Despite 19 surgeries, Niranjan off to Tokyo Paralympics with a war cry

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Niranjan Mukundan is one of the two Para swimmers bound for the Tokyo Paralympics, which start on August 24.
Niranjan Mukundan is one of the two Para swimmers bound for the Tokyo Paralympics, which start on August 24.

The Indian contingent for the Tokyo Paralympics has several stars, and one such name is Niranjan Mukundan, an incredible swimmer.

Niranjan will be flying to Tokyo on August 27, with his event scheduled for September 3. He is currently undergoing a gruelling high-performance training stint in Bangalore. He was training in Thailand, but because of the pandemic had to shift to Bangalore. In Tokyo, he will have a couple of days to taper down which will be good for him.

 

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According to Niranjan, it will be a boost for India that there are two swimmers from the country at the Games. For the first time since 1972 (Heidelberg) that India is participating in swimming at the Paralympics. This being his debut, Niranjan is focused on putting up a good show.

Also Read: ‘After Sindhu, nation’s focus will be on Para Badminton in Tokyo’

“A podium finish is not too far away, but I still want to take it one step at a time and make the finals. On the final day, it’s just the race that will decide fate,” he said.

It has been a long and arduous journey for Niranjan. Owing to the 19 major surgeries that he has had to undergo, society always looked at him in a different light. People thought he would never stand up or even walk properly. Moreover, awareness regarding Para
sports and Para athletes was severely restricted even 10-12 years back.

 

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However, the strong-willed swimmer always wanted to: “break that barrier, that stereotype of looking at a differently-abled person from a sympathetic point of view.”

Niranjan wishes to set an example for people like him, and that even they can achieve their goals if they are courageous enough to follow the path. Para sports is now taken seriously after remarkable achievements by Para athletes in international events. Social media platforms are also a big factor in spreading knowledge regarding Para sports and changing mindsets. The government has taken up initiatives focused exclusively on Para athletes. Thanks to this, Niranjan believes Indian Para sports are on the right track and the disparity has decreased vastly.

“As we step into the Paralympics, we are witnessing several World No 1 who are going to Tokyo as a part of the Indian contingent. This is the attitude we have as we get our Tokyo Paralympics campaign underway; we are already winners.”

 

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Niranjan’s biggest support system is his family and has been ably supported by the GoSports Foundation for the past 9 years. With the Foundation’s efforts, Niranjan has gained access to multiple experts which has helped him in training. Among other organisations whose assistance has been crucial is the FINA (Fédération Internationale De Natation) training group in Thailand.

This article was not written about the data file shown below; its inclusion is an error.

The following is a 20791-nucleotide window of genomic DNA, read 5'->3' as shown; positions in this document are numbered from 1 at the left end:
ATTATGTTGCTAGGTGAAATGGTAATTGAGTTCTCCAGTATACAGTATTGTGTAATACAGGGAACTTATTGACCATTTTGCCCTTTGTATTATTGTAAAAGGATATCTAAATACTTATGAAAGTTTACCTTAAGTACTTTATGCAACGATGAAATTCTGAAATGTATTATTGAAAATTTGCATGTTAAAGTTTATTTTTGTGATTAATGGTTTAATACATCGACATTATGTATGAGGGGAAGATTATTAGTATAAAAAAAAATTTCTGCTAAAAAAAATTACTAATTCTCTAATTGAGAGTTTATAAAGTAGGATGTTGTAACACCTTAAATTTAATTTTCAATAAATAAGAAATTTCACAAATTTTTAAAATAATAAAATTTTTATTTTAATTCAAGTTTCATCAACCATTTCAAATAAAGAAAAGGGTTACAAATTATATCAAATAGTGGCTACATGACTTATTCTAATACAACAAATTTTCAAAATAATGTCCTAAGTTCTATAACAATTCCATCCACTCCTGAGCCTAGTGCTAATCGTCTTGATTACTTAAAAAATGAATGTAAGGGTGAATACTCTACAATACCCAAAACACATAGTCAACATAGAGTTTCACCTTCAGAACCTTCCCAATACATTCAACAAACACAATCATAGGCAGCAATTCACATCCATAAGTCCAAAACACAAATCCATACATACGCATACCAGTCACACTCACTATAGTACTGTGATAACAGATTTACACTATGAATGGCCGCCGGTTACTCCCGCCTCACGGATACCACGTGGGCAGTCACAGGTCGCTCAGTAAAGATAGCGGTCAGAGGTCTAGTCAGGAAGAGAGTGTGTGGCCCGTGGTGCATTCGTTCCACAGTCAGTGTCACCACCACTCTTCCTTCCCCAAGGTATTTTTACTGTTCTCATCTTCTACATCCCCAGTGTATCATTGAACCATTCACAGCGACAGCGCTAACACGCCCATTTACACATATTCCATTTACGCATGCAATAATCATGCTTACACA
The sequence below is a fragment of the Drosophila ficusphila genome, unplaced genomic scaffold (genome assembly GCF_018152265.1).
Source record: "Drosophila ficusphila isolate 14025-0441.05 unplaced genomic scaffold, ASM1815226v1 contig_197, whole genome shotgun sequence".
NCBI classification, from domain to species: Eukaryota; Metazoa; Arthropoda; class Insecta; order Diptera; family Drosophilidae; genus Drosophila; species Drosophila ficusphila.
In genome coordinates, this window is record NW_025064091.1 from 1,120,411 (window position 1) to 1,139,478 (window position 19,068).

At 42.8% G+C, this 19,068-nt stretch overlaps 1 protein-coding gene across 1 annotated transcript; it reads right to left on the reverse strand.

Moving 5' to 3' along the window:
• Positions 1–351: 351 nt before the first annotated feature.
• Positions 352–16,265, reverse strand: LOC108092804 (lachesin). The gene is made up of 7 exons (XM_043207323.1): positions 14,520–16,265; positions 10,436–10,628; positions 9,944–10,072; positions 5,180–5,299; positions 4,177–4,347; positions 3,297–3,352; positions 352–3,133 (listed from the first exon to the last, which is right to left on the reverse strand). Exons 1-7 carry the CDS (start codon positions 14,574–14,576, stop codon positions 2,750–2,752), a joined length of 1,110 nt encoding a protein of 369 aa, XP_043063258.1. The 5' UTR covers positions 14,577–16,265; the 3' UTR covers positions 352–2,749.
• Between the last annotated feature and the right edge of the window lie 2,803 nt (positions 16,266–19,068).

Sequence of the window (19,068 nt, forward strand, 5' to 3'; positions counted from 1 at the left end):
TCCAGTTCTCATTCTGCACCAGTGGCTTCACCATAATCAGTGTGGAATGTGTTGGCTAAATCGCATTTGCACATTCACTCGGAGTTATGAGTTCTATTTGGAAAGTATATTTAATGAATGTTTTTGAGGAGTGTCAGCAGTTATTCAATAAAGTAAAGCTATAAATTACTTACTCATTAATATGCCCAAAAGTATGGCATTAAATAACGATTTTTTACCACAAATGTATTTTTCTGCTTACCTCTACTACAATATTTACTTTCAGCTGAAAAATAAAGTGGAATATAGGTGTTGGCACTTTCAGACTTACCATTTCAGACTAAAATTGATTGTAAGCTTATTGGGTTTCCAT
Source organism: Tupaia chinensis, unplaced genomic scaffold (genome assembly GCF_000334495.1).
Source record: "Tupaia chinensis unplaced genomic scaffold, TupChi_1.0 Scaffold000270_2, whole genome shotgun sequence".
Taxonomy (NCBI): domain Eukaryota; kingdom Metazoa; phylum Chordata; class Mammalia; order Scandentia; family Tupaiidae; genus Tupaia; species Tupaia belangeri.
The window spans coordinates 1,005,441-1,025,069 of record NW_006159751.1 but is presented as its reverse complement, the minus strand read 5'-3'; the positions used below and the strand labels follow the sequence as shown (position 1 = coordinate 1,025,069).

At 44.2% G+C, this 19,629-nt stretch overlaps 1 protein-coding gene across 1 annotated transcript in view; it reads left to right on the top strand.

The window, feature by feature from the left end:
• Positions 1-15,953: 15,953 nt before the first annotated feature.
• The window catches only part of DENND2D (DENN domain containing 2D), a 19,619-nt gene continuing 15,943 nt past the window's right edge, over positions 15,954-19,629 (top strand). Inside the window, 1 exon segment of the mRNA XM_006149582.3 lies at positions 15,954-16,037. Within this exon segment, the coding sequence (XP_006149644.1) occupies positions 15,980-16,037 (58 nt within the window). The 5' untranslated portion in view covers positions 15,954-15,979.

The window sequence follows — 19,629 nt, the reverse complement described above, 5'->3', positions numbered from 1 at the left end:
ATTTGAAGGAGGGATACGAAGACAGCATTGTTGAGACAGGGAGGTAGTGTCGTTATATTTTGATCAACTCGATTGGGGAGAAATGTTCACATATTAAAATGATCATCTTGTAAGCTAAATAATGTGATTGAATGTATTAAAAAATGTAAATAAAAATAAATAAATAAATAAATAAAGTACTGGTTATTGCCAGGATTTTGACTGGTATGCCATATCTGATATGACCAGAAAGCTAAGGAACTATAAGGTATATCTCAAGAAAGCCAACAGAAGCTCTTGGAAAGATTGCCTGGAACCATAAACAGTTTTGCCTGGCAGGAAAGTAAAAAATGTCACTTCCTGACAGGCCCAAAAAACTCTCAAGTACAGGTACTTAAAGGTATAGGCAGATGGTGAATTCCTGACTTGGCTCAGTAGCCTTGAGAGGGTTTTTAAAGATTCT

In 2016, Niranjan got a scholarship to go to Thailand for a high-performance training stint for a month. He was under the tutelage of a Spanish coach who later offered him a scholarship till the Tokyo Paralympics. For Niranjan, it was a massive opportunity to absorb more knowledge and tactics from the best minds in the game.

“The thing that I liked the most about that training group was that there were around 30 swimmers from 30 countries who had a single goal to make the Olympics and Paralympics. I had a great European team to train under and underwent three years of training there. It was a beautiful exchange of culture and knowledge.”

 

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A podium finish has been one of the goals for the young Indian swimmer for a long time, even before he began training for Tokyo. Both he and the training team had realised that they were getting stronger as a unit. It might be a tough ask to win a medal in Tokyo, especially this being his debut campaign at the Games. But, with his coach, trainers trying to map out the long-term picture, Niranjan believes he is on the way to clinching a medal.

“The duration between this edition of the Games and the next has already been reduced to 3 years. With qualifications scheduled to begin a year to year-and-half before the Games, Paris will be here in the blink of an eye. Athletes and their teams need to be planning well in advance. However, for the time being Tokyo is on my mind.”

Swimming has given him an identity and he wants to give back to the sport that has made him what he is today. Niranjan’s long-term plan is to launch his foundation to nurture the next generation of athletes, abled and Para. He wishes to explore more about disability, inclusiveness and ensure that the needy get access to sports and education.

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Also Read: At 40, Devendra Jhajharia eyes third Paralympic gold